This falls into the category of things every programmer should know about floating point. The way that floating point works means that some numbers are not fully representable in floating point. The simplest way to explain this is to ask you to write down the value 1/3 as a decimal number. You start out quite happily, but eventually you end up running out of paper. The reason for this is that in base ten notation, the number 1/3 is infinitely long and so in a sensible encoding system which uses base ten notation to store the number, there is a limit to how long it can be.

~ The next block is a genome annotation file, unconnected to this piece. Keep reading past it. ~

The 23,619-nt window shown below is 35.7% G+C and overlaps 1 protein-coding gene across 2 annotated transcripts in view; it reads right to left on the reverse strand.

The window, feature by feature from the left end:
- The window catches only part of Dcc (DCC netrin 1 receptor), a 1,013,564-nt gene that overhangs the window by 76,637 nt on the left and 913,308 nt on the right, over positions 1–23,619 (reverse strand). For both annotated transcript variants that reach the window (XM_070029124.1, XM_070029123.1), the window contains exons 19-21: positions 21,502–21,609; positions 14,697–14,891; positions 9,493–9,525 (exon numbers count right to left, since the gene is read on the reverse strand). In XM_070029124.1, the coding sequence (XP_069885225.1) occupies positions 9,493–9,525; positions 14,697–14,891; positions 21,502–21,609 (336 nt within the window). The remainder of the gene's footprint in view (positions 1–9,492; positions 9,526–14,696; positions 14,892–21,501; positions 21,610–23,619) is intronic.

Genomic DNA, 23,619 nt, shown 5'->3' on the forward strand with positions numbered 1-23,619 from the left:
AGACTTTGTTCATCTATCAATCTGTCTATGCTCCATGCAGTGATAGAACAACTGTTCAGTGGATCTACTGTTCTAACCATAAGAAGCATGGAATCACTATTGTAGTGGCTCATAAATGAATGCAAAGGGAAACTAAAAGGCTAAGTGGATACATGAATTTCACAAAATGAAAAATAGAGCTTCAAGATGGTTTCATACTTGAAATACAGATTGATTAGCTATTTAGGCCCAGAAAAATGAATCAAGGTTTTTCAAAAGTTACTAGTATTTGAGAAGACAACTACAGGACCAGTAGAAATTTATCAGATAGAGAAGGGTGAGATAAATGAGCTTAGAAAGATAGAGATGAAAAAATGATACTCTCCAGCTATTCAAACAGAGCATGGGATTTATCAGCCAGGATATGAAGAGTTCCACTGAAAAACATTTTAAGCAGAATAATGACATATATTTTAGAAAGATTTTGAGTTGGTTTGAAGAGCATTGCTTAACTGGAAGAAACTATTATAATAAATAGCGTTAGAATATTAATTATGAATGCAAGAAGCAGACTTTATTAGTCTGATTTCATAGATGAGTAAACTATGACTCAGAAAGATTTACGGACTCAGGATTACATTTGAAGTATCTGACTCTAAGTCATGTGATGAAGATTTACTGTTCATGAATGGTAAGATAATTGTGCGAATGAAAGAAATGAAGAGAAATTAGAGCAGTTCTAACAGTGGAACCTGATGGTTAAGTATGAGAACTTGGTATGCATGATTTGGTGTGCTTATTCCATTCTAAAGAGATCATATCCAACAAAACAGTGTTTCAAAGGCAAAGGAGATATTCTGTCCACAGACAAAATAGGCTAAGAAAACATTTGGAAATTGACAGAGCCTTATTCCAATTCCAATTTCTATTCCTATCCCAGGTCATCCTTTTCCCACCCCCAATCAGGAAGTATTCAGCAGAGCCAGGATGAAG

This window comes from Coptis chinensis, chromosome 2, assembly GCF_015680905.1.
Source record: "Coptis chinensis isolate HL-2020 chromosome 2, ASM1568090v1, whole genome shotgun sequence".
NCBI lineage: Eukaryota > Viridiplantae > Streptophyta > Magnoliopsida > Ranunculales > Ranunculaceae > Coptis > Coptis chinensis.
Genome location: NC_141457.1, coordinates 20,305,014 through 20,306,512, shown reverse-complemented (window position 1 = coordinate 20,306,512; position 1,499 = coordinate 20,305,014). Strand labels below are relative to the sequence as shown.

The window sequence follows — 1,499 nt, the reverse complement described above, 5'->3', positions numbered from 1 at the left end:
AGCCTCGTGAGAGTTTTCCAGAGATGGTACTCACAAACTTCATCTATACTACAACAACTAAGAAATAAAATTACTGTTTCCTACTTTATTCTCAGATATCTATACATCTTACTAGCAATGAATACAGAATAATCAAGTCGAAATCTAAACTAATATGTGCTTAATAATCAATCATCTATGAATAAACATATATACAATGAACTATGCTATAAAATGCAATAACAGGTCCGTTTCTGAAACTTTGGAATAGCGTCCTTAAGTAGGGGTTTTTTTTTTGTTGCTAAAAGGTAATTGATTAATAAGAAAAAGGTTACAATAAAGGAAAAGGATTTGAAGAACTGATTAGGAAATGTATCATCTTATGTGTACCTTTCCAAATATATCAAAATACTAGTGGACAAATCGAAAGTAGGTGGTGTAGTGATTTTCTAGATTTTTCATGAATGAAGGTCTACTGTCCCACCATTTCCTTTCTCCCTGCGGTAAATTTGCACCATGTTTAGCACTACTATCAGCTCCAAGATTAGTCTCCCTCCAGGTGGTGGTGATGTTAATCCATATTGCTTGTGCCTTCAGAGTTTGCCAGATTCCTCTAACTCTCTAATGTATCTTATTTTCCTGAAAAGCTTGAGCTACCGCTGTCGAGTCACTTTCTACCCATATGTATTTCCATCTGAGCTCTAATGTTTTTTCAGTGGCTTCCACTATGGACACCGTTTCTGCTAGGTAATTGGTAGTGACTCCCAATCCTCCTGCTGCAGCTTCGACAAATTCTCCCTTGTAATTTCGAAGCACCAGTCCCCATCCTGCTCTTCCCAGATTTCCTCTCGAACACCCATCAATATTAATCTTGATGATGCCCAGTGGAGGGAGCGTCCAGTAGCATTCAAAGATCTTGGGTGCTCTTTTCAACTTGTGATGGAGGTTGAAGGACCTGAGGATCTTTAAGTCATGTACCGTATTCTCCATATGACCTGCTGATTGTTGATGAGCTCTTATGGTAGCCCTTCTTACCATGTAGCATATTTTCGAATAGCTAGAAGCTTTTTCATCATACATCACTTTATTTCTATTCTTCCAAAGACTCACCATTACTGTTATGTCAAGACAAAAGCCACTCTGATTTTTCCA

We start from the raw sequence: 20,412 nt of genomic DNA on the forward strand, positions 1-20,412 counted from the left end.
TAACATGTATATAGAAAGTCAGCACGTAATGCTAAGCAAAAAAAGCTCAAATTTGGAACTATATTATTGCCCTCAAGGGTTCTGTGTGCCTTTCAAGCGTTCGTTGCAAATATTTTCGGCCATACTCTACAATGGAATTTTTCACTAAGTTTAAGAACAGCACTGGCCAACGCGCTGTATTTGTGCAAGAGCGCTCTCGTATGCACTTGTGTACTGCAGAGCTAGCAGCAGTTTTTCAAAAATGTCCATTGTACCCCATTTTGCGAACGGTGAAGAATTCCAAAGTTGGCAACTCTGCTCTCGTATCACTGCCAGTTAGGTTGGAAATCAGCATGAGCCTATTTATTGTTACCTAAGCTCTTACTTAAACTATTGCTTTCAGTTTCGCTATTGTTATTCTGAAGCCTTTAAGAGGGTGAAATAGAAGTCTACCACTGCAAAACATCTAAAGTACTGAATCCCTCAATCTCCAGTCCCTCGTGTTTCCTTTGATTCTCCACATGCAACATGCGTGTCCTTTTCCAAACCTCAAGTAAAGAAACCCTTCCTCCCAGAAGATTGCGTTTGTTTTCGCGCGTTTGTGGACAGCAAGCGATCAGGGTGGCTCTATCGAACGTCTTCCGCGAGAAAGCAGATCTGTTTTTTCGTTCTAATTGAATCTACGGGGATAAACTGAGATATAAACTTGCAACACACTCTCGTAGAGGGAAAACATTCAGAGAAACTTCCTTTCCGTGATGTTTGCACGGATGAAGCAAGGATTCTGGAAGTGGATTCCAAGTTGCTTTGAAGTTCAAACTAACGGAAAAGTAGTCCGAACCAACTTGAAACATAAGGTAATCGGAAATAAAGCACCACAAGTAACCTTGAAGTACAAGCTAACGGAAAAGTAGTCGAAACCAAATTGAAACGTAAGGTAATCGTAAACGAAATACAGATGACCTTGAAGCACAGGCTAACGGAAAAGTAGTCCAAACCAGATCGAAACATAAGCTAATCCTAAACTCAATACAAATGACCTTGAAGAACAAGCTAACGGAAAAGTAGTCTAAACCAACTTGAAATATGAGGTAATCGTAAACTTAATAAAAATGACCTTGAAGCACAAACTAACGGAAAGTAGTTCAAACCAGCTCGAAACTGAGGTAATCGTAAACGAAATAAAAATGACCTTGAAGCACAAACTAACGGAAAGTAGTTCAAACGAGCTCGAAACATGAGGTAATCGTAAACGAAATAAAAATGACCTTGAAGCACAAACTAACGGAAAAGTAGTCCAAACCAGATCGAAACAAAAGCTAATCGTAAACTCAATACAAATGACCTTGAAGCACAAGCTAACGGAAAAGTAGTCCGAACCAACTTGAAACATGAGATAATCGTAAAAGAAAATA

Floating point does the same thing, but uses base 2. This means that numbers which seem really simple to us, e.g. 1/10 or 0.1, become infinitely recursive. This causes a roundoff error when you come to print the numbers, simply because the number you stored is not the number you gave to the compiler because it wasn't possible to store the number.
The canonical paper on this is http://docs.oracle.com/cd/E19957-01/806-3568/ncg_goldberg.html, which is a hefty read, but explains all of this and a lot more.